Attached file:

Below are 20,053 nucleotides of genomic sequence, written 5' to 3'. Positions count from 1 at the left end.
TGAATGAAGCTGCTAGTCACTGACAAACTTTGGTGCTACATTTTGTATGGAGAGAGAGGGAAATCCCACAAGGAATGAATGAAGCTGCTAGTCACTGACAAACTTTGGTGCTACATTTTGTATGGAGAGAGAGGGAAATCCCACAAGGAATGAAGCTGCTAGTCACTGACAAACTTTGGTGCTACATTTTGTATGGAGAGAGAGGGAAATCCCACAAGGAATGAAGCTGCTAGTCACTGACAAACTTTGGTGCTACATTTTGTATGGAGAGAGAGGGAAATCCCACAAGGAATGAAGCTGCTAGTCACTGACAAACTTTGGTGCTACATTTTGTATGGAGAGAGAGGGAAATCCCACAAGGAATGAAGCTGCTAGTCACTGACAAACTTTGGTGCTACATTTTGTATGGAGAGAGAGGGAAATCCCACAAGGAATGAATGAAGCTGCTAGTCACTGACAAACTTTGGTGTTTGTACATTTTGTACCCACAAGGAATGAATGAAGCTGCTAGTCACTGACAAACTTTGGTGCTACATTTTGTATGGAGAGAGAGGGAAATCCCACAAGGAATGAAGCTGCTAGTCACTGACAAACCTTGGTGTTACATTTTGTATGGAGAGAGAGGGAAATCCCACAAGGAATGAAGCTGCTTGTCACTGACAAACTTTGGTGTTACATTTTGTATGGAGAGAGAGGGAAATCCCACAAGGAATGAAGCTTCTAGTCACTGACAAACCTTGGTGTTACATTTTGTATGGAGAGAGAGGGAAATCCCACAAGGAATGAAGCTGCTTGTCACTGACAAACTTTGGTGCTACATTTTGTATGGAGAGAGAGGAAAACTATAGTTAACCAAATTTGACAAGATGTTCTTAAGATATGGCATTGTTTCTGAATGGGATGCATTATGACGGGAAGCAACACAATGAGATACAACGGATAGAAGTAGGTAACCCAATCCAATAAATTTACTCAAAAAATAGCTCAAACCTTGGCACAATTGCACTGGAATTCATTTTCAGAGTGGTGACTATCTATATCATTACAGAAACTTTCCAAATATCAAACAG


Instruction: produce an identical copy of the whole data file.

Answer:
Below are 20,053 nucleotides of genomic sequence, written 5' to 3'. Positions count from 1 at the left end.
TGAATGAAGCTGCTAGTCACTGACAAACTTTGGTGCTACATTTTGTATGGAGAGAGAGGGAAATCCCACAAGGAATGAATGAAGCTGCTAGTCACTGACAAACTTTGGTGCTACATTTTGTATGGAGAGAGAGGGAAATCCCACAAGGAATGAAGCTGCTAGTCACTGACAAACTTTGGTGCTACATTTTGTATGGAGAGAGAGGGAAATCCCACAAGGAATGAAGCTGCTAGTCACTGACAAACTTTGGTGCTACATTTTGTATGGAGAGAGAGGGAAATCCCACAAGGAATGAAGCTGCTAGTCACTGACAAACTTTGGTGCTACATTTTGTATGGAGAGAGAGGGAAATCCCACAAGGAATGAAGCTGCTAGTCACTGACAAACTTTGGTGCTACATTTTGTATGGAGAGAGAGGGAAATCCCACAAGGAATGAATGAAGCTGCTAGTCACTGACAAACTTTGGTGTTTGTACATTTTGTACCCACAAGGAATGAATGAAGCTGCTAGTCACTGACAAACTTTGGTGCTACATTTTGTATGGAGAGAGAGGGAAATCCCACAAGGAATGAAGCTGCTAGTCACTGACAAACCTTGGTGTTACATTTTGTATGGAGAGAGAGGGAAATCCCACAAGGAATGAAGCTGCTTGTCACTGACAAACTTTGGTGTTACATTTTGTATGGAGAGAGAGGGAAATCCCACAAGGAATGAAGCTTCTAGTCACTGACAAACCTTGGTGTTACATTTTGTATGGAGAGAGAGGGAAATCCCACAAGGAATGAAGCTGCTTGTCACTGACAAACTTTGGTGCTACATTTTGTATGGAGAGAGAGGAAAACTATAGTTAACCAAATTTGACAAGATGTTCTTAAGATATGGCATTGTTTCTGAATGGGATGCATTATGACGGGAAGCAACACAATGAGATACAACGGATAGAAGTAGGTAACCCAATCCAATAAATTTACTCAAAAAATAGCTCAAACCTTGGCACAATTGCACTGGAATTCATTTTCAGAGTGGTGACTATCTATATCATTACAGAAACTTTCCAAATATCAAACAG